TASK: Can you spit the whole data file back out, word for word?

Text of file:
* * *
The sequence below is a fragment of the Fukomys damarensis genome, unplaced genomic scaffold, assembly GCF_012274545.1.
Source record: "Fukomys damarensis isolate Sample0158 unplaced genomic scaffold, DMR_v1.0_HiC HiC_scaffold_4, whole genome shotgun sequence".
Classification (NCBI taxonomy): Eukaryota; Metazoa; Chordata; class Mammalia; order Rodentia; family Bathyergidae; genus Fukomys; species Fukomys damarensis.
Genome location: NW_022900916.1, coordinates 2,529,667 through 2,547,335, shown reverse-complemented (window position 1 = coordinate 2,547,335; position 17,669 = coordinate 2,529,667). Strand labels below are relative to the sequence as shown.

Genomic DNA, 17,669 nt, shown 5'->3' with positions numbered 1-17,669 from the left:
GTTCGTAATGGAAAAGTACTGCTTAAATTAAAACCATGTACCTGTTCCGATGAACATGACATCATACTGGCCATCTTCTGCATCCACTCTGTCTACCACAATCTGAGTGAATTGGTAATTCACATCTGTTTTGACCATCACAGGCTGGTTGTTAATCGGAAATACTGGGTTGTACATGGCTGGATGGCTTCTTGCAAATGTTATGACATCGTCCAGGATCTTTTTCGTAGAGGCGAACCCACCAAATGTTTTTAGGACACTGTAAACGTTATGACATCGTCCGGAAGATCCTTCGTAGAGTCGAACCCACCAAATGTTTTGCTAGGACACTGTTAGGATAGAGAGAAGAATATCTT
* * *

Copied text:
The sequence below is a fragment of the Fukomys damarensis genome, unplaced genomic scaffold, assembly GCF_012274545.1.
Source record: "Fukomys damarensis isolate Sample0158 unplaced genomic scaffold, DMR_v1.0_HiC HiC_scaffold_4, whole genome shotgun sequence".
Classification (NCBI taxonomy): Eukaryota; Metazoa; Chordata; class Mammalia; order Rodentia; family Bathyergidae; genus Fukomys; species Fukomys damarensis.
Genome location: NW_022900916.1, coordinates 2,529,667 through 2,547,335, shown reverse-complemented (window position 1 = coordinate 2,547,335; position 17,669 = coordinate 2,529,667). Strand labels below are relative to the sequence as shown.

Genomic DNA, 17,669 nt, shown 5'->3' with positions numbered 1-17,669 from the left:
GTTCGTAATGGAAAAGTACTGCTTAAATTAAAACCATGTACCTGTTCCGATGAACATGACATCATACTGGCCATCTTCTGCATCCACTCTGTCTACCACAATCTGAGTGAATTGGTAATTCACATCTGTTTTGACCATCACAGGCTGGTTGTTAATCGGAAATACTGGGTTGTACATGGCTGGATGGCTTCTTGCAAATGTTATGACATCGTCCAGGATCTTTTTCGTAGAGGCGAACCCACCAAATGTTTTTAGGACACTGTAAACGTTATGACATCGTCCGGAAGATCCTTCGTAGAGTCGAACCCACCAAATGTTTTGCTAGGACACTGTTAGGATAGAGAGAAGAATATCTT